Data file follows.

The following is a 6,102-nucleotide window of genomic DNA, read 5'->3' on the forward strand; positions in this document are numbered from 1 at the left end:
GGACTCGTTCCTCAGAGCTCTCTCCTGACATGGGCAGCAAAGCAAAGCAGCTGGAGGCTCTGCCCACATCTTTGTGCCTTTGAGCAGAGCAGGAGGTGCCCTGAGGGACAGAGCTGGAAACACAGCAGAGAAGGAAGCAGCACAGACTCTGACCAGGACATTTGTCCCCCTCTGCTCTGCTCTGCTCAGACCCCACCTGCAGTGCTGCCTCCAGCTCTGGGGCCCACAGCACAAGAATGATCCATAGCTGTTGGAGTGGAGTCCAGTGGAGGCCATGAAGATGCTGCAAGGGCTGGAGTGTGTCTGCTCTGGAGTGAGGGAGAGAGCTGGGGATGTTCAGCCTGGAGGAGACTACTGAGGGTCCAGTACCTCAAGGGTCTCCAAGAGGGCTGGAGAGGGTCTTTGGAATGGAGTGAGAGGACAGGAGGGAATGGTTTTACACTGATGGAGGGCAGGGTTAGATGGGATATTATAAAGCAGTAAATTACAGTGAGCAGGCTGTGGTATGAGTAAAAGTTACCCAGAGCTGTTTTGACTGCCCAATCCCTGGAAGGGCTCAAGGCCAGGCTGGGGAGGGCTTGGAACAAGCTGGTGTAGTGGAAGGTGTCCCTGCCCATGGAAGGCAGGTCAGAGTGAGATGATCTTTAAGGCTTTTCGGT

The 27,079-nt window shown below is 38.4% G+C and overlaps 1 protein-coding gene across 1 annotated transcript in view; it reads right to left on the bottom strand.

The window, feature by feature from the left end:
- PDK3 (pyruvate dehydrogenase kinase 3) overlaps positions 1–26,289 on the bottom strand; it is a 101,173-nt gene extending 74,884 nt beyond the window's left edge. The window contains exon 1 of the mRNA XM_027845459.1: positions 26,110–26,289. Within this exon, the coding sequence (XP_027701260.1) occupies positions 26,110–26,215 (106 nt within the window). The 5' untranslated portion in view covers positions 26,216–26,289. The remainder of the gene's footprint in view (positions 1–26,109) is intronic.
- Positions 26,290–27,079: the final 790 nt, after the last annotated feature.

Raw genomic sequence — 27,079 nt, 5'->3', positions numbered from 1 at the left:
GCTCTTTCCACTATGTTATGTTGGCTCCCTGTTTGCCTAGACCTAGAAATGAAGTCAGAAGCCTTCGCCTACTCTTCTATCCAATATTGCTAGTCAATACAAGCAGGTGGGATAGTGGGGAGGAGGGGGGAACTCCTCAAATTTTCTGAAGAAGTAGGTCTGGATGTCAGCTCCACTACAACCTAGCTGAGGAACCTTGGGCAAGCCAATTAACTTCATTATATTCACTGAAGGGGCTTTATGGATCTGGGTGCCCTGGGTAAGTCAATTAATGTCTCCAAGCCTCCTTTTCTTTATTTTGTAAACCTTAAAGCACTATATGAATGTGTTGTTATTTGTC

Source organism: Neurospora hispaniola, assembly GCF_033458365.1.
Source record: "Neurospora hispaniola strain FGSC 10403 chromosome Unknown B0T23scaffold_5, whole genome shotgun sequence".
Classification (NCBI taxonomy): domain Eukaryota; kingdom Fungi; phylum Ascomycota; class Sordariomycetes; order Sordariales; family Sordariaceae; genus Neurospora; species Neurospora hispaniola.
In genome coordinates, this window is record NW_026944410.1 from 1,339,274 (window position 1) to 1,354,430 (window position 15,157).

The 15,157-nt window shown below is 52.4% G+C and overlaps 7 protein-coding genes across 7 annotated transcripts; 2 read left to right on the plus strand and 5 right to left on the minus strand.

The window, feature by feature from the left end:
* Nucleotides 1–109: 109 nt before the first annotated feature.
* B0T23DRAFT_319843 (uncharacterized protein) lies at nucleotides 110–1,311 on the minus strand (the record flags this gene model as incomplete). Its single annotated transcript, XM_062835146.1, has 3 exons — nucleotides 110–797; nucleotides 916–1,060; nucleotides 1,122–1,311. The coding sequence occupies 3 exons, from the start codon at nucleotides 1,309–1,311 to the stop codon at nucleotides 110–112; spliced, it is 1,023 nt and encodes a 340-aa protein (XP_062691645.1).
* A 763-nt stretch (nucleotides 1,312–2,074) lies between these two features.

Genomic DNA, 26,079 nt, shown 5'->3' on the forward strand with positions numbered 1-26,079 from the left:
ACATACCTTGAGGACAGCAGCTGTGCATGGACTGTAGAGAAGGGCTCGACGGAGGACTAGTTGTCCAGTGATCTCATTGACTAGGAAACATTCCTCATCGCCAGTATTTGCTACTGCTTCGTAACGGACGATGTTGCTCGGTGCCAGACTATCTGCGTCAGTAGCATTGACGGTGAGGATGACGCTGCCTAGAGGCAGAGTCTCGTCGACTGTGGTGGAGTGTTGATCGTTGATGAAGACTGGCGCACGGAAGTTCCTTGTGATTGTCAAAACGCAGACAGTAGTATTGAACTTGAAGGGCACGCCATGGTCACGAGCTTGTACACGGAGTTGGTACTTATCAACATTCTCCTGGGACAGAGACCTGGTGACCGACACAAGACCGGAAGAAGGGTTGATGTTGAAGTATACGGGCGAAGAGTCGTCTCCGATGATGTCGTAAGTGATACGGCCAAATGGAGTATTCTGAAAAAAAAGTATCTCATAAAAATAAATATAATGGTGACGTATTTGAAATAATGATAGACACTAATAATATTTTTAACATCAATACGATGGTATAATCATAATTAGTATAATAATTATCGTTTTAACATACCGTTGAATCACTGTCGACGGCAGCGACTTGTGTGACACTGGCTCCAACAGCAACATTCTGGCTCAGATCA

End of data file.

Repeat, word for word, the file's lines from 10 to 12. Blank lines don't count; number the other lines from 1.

Source record: "Neurospora hispaniola strain FGSC 10403 chromosome Unknown B0T23scaffold_5, whole genome shotgun sequence".
Classification (NCBI taxonomy): domain Eukaryota; kingdom Fungi; phylum Ascomycota; class Sordariomycetes; order Sordariales; family Sordariaceae; genus Neurospora; species Neurospora hispaniola.
In genome coordinates, this window is record NW_026944410.1 from 1,339,274 (window position 1) to 1,354,430 (window position 15,157).